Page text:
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Meals at Grandma's

March 21, 2020

Meals at grandma's usually consisted of eggs with toast, bacon or sausage for breakfast.  Occasionally I would beg for Mapo (maple flavored oatmeal), but most of the time when I had cereal it was Cream of Wheat or bran buds.  Grandpa made his own sausage and it was the best.  On special occasions, Grandma would make me pancakes and I just loved pancakes with Grandpa's sausage.

Lunch was usually peanut butter and jelly, or peanut butter mixed with honey.  Because Grandma would bake homemade bread, it would be on her bread.  But, when there wasn't any of her home made bread it was Wonder Bread.

Grandma would save and wash the Wonder Bread bags to use for storing leftovers or putting her bread in it to keep it from drying.  The bags were washed in the sink with soap and water, and hung up to dry.  When the outside was dry, she'd turn them inside out to dry.

We had no Ziploc bags, it was either reused bread bags, paper bags form the grocery store, waxed paper or aluminum foil.  No Saran wrap.  No Tupperware. 

Dishwashers were what rich people had, and microwave ovens hadn't been invented yet.  The kitchen tools were mostly hand operated except for the new Sunbeam Mixmaster Mixer.

Usually came dinner time Mom would have picked me up and taken me home.  At home the thing I remember most about meals before we moved away from Pocatello was frozen food reheated in the oven or on the stove.

Sunday dinners at Grandma's usually consisted of a roast of some sort -- either pork or beef, and accompanied by potatoes -- mashed or baked, a vegetable -- usually green beans, peas or carrots from the garden, celery or carrot sticks and bread rolls.  Grandpa would cook the meat, Grandma would do the rest.  It was always a sit-down dinner and usually with other family, like Uncle George and Aunt Katherine (Grandma's brother and his wife), Mom and Dad (if he were around), and other Aunts and Uncles when they were visiting.

Manners were expected at the table, and the meal always started with a prayer.  No elbows on the table, or talking with your mouth full, and if you needed to get up, you asked to be excused.

Some of the best flavors I remember where Grandma's jams and jellies, Grandpa's horseradish, Grandma's chili sauce, and the crispy fat on the outside of the roasts.  People would fight over who got the last bit of that crispy fat on the roast.  To this day, I still love fat crisped up like that.

Of course, Thanksgiving and Christmas dinners would have the traditional turkey with cranberry sauce.  The turkey was always stuffed and it was the best stuffing every.  Candied sweet potatoes with brown sugar and marshmallows melted on top were too good to be considered a vegetable for this little kid.  But, it all tasted good.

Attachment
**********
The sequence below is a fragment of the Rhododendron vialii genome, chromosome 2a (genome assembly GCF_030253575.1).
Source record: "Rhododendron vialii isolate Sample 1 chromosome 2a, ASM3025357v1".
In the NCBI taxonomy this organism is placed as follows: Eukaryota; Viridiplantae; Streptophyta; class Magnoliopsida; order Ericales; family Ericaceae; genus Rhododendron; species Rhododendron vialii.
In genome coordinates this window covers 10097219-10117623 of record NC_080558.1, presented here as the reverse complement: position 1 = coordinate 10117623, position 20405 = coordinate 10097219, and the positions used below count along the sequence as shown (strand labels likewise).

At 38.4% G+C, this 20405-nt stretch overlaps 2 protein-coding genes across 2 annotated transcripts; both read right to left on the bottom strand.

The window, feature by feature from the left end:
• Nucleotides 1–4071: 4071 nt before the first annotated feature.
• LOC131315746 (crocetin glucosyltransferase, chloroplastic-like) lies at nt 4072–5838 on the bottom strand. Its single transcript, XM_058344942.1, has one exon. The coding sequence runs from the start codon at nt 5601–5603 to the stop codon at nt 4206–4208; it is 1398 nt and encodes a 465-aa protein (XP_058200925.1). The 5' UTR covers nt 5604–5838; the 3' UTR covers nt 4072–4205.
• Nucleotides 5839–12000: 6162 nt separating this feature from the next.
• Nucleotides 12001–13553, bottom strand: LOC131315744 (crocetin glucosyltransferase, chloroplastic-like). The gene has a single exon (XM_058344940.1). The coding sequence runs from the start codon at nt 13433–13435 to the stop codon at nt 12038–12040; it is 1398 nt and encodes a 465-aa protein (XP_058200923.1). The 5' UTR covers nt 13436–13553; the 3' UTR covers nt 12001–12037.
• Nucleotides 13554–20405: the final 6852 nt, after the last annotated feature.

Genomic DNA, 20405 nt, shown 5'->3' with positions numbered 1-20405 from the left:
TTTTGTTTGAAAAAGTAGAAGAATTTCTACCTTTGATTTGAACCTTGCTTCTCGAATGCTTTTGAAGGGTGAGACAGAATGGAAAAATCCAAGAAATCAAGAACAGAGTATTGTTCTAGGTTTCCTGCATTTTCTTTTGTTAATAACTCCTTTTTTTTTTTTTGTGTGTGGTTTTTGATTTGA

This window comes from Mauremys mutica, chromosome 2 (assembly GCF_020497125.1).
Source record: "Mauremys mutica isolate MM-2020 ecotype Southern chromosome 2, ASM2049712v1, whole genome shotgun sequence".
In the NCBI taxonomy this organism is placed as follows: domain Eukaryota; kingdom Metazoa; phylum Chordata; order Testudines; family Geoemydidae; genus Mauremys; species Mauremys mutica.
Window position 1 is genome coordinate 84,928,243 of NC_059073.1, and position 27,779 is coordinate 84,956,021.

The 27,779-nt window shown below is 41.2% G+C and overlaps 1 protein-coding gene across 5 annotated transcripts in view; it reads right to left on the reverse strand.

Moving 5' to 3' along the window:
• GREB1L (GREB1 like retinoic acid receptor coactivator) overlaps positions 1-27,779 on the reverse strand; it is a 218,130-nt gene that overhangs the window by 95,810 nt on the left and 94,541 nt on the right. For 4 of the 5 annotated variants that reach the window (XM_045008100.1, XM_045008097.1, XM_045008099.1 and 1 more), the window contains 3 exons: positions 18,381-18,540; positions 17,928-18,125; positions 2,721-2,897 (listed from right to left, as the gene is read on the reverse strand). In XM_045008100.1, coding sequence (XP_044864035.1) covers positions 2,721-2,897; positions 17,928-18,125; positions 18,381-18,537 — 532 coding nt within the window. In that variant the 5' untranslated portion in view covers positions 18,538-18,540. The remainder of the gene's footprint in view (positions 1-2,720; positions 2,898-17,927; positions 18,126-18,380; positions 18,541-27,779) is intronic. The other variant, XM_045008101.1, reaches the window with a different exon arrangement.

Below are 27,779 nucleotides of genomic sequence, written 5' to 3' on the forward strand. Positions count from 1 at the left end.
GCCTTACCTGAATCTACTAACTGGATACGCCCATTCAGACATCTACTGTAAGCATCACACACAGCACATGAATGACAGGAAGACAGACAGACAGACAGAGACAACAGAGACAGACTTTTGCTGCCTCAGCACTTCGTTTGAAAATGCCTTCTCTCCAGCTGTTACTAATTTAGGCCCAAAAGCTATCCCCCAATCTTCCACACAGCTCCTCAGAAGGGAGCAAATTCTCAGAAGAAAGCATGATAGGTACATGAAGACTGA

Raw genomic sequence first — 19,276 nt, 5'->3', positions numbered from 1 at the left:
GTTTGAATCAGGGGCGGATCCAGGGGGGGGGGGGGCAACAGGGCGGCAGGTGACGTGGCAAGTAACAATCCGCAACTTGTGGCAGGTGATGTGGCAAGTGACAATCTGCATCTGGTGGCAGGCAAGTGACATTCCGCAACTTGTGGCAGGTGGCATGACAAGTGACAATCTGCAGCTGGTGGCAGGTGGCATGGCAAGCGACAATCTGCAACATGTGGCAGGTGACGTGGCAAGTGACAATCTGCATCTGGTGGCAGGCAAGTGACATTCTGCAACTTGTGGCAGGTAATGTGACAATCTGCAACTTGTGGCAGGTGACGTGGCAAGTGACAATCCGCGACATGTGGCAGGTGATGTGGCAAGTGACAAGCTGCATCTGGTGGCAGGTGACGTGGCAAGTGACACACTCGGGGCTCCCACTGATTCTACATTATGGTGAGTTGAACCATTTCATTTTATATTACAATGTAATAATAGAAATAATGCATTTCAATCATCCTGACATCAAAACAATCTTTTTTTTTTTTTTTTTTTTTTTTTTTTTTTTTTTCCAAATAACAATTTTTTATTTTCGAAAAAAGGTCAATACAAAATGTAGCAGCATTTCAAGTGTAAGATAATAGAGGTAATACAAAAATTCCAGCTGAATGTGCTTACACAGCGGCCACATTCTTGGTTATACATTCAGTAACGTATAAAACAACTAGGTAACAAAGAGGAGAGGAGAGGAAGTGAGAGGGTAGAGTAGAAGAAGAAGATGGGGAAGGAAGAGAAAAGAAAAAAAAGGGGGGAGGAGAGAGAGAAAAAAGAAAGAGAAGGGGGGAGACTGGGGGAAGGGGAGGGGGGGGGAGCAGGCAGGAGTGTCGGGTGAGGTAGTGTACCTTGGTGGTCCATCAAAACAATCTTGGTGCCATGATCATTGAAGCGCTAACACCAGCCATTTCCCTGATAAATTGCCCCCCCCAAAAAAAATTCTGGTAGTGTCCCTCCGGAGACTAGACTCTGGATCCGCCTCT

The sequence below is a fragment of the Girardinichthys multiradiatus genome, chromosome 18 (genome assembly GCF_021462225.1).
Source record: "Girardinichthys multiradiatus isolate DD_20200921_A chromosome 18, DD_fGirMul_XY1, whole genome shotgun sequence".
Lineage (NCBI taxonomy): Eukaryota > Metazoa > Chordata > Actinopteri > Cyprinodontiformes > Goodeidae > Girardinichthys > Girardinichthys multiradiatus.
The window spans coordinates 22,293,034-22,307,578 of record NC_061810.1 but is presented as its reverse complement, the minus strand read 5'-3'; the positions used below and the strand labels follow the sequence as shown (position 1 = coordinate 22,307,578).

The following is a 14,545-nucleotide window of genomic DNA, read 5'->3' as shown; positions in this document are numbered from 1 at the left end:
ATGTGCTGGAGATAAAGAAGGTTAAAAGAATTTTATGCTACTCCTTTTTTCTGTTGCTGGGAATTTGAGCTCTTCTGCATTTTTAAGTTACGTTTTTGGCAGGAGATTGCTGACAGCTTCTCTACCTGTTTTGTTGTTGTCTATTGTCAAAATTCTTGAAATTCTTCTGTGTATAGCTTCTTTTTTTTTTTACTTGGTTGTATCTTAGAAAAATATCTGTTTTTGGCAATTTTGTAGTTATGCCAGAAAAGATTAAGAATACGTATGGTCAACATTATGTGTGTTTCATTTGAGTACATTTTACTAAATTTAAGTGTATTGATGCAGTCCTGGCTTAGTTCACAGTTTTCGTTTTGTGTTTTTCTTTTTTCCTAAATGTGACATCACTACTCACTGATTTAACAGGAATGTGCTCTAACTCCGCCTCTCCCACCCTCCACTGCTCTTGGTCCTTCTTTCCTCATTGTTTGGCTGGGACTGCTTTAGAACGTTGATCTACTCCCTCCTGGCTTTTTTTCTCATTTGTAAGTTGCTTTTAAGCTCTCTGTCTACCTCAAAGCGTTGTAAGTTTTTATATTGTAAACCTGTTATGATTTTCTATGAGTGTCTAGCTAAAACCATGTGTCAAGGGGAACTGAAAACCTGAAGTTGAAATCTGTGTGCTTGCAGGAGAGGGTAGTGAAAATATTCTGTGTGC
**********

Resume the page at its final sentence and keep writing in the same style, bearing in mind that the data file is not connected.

Grandma would take celery sticks and fill them with peanut butter, and then another tray of them filled with Kraft bottled white cheese with pimentos.   There would be a big bowl of black olives as well as green ones too.

It was a feast and everyone would leave the table saying something I thought, as a child, was the dumbest thing every.  They'd say, "I'm too stuffed for dessert.  Let's wait until dinner settles."

I'd think to myself, "Is that even possible?  How can you NOT have room for pie and ice cream?"  I just couldn't imagine it.

Then, when we finally had dessert they'd say something else I couldn't fathom.   They'd say, "Oh, this is just too rich.  I don't think I can finish it."

I remember thinking, "What is wrong with these adults.  Is this some sort of trick to make me thing they aren't going to have more so I don't ask for more?"

It was no surprise to me that none of them ever said,  "Here, Brent, can you finish my pie.   I'm just too full."

Nope, never happened.

When it came to candy, once a year Aunt Lorna and Uncle Mack would send a crate of oranges and a box of See's Candy from California.  Two things that were very scarce in Pocatello in the early 1960's.  Both were appreciated treats.

Grandma also had a crystal candy dish with hard candies.  (Yuck)  Occasionally, I'd ask for one, but most of the time when I wanted candy I'd ask for some pennies and walk down to Del Monte's to buy whatever I want.

Del Monte's had a candy divided in to sections - 1 cent, 2 cents, a nickle and dime.  Penny candy was things like jaw breakers, gum balls, hard candy, Hershey's kisses, etc.  2 cent candy was stuff like Snaps, candy necklaces, big Charms suckers.  Nickle candy was stuff like Idaho Spuds, 7-up bars, Snickers, Milky Way, and all the good chocolate stuff.  Dime candy were the even bigger chocolate bars.

My favorite candy bars were Mars Bars, 7-up (7 different fillings in a break-apart bar) and Chocolate covered Cherries.  Sometimes I'd buy an Almond Joy because my Mom liked them and there were two pieces so I could share.  My go-to candy bar, however, were Mars Bars.  My go-to other candy were Snaps or licorice ropes (They were a nickle for 3'.)

When it came to beverages, Grandma and Grandpa usually had canned orange juice (which I thought was too sour), Koolaid or milk.  Soda pop was a real treat, and usually Shasta brand because it was the cheapest.  If you were outside playing it was, "Get a drink from the hose... and don't forget to shut off the water when you're done."

It was no big deal to knock on a stranger's door when you were playing (if you were playing away from home) and ask, "Can we get a drink out of your hose?"  They'd usually say yes.  As kids, we'd lap water with our tongues after scooping it in our hands from a puddle of clear rain water.  (I would not advise that now, and adults frowned upon it then.)

I look back at my early childhood and wonder how I survived drinking from puddles and garden hoses, but I did.  Life and food were both big adventures.


 
 
 
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